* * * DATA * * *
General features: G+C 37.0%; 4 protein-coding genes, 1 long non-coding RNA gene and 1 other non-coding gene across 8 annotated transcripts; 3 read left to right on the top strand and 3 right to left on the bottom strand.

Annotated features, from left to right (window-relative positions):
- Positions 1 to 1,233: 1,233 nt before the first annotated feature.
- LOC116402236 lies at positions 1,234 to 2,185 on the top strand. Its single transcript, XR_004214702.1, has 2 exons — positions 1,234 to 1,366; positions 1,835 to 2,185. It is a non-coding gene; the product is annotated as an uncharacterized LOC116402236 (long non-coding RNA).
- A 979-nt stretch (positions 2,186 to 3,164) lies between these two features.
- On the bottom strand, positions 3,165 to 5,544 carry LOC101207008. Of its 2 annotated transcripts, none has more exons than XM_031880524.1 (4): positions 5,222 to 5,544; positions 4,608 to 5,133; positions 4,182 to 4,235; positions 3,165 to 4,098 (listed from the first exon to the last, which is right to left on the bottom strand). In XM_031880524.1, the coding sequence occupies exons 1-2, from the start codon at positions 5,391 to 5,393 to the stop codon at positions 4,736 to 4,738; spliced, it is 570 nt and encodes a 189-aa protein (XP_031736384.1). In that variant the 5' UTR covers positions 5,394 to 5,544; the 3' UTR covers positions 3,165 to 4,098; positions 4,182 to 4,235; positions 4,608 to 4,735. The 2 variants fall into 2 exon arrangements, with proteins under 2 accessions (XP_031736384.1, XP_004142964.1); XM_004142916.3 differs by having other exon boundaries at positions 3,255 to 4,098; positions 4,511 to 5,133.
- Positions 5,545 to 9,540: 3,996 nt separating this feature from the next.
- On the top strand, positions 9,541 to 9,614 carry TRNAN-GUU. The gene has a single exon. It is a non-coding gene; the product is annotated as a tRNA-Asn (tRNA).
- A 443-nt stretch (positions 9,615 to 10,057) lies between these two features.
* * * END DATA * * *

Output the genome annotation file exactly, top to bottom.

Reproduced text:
General features: G+C 37.0%; 4 protein-coding genes, 1 long non-coding RNA gene and 1 other non-coding gene across 8 annotated transcripts; 3 read left to right on the top strand and 3 right to left on the bottom strand.

Annotated features, from left to right (window-relative positions):
- Positions 1 to 1,233: 1,233 nt before the first annotated feature.
- LOC116402236 lies at positions 1,234 to 2,185 on the top strand. Its single transcript, XR_004214702.1, has 2 exons — positions 1,234 to 1,366; positions 1,835 to 2,185. It is a non-coding gene; the product is annotated as an uncharacterized LOC116402236 (long non-coding RNA).
- A 979-nt stretch (positions 2,186 to 3,164) lies between these two features.
- On the bottom strand, positions 3,165 to 5,544 carry LOC101207008. Of its 2 annotated transcripts, none has more exons than XM_031880524.1 (4): positions 5,222 to 5,544; positions 4,608 to 5,133; positions 4,182 to 4,235; positions 3,165 to 4,098 (listed from the first exon to the last, which is right to left on the bottom strand). In XM_031880524.1, the coding sequence occupies exons 1-2, from the start codon at positions 5,391 to 5,393 to the stop codon at positions 4,736 to 4,738; spliced, it is 570 nt and encodes a 189-aa protein (XP_031736384.1). In that variant the 5' UTR covers positions 5,394 to 5,544; the 3' UTR covers positions 3,165 to 4,098; positions 4,182 to 4,235; positions 4,608 to 4,735. The 2 variants fall into 2 exon arrangements, with proteins under 2 accessions (XP_031736384.1, XP_004142964.1); XM_004142916.3 differs by having other exon boundaries at positions 3,255 to 4,098; positions 4,511 to 5,133.
- Positions 5,545 to 9,540: 3,996 nt separating this feature from the next.
- On the top strand, positions 9,541 to 9,614 carry TRNAN-GUU. The gene has a single exon. It is a non-coding gene; the product is annotated as a tRNA-Asn (tRNA).
- A 443-nt stretch (positions 9,615 to 10,057) lies between these two features.